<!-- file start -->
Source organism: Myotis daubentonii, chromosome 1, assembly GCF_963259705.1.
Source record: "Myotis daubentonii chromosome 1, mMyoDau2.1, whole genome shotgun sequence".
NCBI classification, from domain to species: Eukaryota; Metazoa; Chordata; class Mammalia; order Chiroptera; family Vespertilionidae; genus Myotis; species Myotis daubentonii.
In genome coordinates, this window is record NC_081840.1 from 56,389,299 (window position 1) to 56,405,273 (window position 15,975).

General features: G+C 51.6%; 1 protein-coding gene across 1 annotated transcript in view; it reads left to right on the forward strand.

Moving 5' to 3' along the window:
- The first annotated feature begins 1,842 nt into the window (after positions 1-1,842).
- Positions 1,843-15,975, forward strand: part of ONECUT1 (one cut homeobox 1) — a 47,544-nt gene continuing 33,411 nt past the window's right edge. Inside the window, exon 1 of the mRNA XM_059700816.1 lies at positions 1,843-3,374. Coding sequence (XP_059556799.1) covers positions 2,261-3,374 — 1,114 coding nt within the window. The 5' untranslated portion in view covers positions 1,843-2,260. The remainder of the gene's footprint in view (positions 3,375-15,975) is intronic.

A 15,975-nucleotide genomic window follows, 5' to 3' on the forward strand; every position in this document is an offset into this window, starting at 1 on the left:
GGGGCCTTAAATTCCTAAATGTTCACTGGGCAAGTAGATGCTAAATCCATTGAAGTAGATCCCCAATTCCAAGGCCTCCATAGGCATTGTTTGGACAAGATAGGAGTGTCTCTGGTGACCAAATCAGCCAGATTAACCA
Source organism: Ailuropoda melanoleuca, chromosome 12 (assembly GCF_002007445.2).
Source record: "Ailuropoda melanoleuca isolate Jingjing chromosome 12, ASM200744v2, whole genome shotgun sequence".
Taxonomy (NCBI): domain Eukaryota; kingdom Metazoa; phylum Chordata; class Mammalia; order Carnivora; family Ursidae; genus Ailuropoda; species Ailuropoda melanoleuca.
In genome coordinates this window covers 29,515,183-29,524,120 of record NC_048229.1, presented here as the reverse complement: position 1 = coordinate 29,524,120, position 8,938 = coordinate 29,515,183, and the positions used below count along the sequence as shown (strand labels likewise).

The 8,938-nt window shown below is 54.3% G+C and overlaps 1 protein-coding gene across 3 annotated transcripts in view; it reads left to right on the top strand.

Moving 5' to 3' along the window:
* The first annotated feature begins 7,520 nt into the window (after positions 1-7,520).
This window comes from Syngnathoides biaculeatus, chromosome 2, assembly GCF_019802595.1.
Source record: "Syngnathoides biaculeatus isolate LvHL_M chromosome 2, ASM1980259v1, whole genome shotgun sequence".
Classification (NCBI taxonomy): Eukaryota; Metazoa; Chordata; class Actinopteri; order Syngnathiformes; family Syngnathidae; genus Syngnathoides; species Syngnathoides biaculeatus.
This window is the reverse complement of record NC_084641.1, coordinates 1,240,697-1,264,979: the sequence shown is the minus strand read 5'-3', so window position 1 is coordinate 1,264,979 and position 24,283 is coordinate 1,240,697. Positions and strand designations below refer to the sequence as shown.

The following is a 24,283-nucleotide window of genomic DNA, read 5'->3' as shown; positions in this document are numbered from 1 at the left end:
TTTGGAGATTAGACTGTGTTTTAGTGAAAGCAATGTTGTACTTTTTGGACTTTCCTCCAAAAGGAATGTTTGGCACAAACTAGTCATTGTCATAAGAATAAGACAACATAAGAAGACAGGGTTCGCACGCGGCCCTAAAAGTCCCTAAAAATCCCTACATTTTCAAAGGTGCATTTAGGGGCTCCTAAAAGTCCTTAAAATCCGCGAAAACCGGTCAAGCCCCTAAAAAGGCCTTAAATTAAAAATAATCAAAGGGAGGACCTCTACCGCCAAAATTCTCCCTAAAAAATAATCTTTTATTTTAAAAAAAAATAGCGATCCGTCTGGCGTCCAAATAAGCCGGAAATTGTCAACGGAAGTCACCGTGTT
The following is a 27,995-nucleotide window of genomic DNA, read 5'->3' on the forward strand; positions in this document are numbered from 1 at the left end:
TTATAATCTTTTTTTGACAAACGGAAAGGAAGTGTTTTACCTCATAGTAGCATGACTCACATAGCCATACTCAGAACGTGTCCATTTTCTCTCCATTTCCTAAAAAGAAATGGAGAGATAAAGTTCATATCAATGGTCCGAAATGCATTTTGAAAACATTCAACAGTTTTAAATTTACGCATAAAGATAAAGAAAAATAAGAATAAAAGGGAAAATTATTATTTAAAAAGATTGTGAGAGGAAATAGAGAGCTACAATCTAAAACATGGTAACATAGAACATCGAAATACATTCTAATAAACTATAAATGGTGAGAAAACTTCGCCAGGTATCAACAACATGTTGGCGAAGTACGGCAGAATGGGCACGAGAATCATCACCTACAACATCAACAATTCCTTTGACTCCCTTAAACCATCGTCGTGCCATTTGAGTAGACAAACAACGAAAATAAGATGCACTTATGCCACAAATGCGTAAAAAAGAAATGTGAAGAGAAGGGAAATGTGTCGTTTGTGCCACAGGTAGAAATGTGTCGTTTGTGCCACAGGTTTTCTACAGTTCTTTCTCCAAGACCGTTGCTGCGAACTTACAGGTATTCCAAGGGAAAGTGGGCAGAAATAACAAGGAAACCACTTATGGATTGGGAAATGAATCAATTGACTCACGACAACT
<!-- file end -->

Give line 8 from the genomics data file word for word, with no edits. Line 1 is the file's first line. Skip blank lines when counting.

- Positions 1,843-15,975, forward strand: part of ONECUT1 (one cut homeobox 1) — a 47,544-nt gene continuing 33,411 nt past the window's right edge. Inside the window, exon 1 of the mRNA XM_059700816.1 lies at positions 1,843-3,374. Coding sequence (XP_059556799.1) covers positions 2,261-3,374 — 1,114 coding nt within the window. The 5' untranslated portion in view covers positions 1,843-2,260. The remainder of the gene's footprint in view (positions 3,375-15,975) is intronic.